How many things do you touch in one minute? How about an hour? Paula Zuccotti asked people of different ages and backgrounds all over the world to make note of how many objects they touch during a day for her series “Every Thing We Touch.” The photos were turned into a book that was published this past December.
Zuccotti—a designer and trends forecaster who founded the Overworld, a consultancy agency that specializes on the interaction between culture and technology—was curious to learn more about how our daily interactions come to define ourselves and what she might be able to learn about the things we “need, appreciate, consume, or simply touch.”
“I was amazed at the honest X-rays from our everyday lives that emerged from the photos,” she wrote via email. “As a result, the participants find the exercise very fulfilling in terms of mindfulness. Everyone realized something new about themselves.”
All of the participants in the project were required to record everything they touched on notepads or their phones. Zuccotti admits the project was very ambitions; she’s been working on it for two years now and said finding the subjects, briefing them, and ensuring things were done correctly required a lot of communication.
“They gathered all the objects together, sent me the list upfront, and we together ran through everything making sure that nothing was forgotten and that the story of everyone’s day was completed chronologically,” she wrote.
“This project was something different that emerged from the changes I was spotting on our everyday physical interaction,” she said.
All of the photos in the series are created in one singles shot, taken with a camera 10 to 13 feet above a canvas that was about 9 by 13 feet. Because the amount of objects varied by subject, arranging them for the shoots became a type of jigsaw puzzle of organization.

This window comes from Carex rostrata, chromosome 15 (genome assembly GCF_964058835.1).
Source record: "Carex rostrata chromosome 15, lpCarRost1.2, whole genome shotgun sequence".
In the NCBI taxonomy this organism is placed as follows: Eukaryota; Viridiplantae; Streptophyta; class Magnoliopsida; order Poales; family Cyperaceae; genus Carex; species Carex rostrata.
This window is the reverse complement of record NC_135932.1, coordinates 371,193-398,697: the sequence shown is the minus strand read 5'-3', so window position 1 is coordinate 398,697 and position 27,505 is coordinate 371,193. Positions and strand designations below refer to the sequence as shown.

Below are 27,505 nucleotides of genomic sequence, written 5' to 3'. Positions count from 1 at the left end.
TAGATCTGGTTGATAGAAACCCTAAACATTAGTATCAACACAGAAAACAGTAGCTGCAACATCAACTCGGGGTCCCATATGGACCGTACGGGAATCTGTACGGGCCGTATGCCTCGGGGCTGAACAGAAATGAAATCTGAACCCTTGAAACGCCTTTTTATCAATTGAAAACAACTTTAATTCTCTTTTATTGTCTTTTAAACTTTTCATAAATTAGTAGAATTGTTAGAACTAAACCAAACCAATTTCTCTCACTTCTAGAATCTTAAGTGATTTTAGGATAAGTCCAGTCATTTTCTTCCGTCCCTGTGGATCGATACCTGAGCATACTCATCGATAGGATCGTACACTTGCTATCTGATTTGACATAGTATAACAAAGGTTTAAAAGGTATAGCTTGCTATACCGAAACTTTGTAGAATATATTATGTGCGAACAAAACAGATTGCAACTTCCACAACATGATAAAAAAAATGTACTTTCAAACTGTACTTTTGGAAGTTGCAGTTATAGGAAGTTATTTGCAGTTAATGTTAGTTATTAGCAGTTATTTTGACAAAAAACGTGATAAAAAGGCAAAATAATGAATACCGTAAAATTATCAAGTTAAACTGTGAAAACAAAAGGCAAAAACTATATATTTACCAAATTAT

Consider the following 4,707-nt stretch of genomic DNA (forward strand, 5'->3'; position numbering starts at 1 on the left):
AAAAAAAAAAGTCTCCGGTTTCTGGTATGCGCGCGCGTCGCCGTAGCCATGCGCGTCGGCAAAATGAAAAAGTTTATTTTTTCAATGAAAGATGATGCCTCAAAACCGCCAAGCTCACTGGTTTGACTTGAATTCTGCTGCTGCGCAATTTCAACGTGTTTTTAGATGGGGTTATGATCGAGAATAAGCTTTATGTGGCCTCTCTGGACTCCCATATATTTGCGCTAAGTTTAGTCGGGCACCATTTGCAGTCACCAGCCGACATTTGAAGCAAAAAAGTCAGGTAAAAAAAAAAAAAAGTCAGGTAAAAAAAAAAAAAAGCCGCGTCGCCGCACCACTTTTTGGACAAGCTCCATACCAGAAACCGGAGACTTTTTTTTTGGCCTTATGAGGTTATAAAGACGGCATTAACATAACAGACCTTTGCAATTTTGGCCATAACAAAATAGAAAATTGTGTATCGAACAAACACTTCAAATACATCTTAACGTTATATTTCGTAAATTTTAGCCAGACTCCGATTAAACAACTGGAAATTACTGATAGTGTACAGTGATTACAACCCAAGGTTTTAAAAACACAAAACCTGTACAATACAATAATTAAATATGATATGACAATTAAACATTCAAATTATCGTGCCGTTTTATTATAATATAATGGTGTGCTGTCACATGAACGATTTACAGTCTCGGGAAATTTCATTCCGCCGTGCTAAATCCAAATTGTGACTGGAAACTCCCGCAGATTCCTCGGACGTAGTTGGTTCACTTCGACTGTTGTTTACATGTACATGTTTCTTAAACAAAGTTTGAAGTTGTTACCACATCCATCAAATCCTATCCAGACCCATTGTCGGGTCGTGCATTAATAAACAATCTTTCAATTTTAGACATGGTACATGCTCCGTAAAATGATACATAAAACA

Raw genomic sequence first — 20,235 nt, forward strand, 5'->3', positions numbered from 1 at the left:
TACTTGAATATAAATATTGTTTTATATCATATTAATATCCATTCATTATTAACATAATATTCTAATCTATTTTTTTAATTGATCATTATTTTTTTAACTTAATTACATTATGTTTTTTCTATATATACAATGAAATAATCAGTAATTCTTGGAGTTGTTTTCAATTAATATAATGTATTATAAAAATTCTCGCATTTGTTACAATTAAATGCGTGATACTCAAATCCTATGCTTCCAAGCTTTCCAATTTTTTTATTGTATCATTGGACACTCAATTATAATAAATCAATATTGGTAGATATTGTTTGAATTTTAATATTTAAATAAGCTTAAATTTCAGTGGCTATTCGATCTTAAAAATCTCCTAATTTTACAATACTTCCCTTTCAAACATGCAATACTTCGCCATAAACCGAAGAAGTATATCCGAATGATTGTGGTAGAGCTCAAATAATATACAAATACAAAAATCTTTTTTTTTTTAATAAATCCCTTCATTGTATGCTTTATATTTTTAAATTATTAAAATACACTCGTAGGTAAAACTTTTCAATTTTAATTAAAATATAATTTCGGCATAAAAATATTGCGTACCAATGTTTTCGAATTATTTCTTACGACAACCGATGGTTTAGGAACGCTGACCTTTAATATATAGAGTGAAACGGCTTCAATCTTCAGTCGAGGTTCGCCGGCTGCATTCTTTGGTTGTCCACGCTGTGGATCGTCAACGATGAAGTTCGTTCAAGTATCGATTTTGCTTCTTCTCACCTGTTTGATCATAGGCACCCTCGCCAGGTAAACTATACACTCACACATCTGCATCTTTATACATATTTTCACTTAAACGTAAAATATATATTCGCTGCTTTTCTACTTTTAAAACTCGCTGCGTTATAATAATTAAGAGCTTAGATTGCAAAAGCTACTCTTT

“I felt the urge to capture our relationship with objects as it stands today. Through my work I started to note how many of our everyday objects were becoming, or starting to become, extinct: alarm clocks, calendars, diaries, music, money!”
Online coverage of the work has gone viral, something she said has opened up new opportunities for the project. She has already shown the work in Shanghai during the summer at the Duolun Museum of Modern Art and said she has plans to begin a similar project about the lives of people in the public eye including celebrities, politicians, activists, and athletes. She plans to release a documentary about the making of “Every Thing We Touch.”
“Everyone sees something different on it, and for that reason it is taking me to new places. I’m mainly exploring the use of ‘Every Thing We Touch’ as a language of objects that is universal and we can all relate to it (it doesn’t need translation) so I see it as a new storytelling platform.”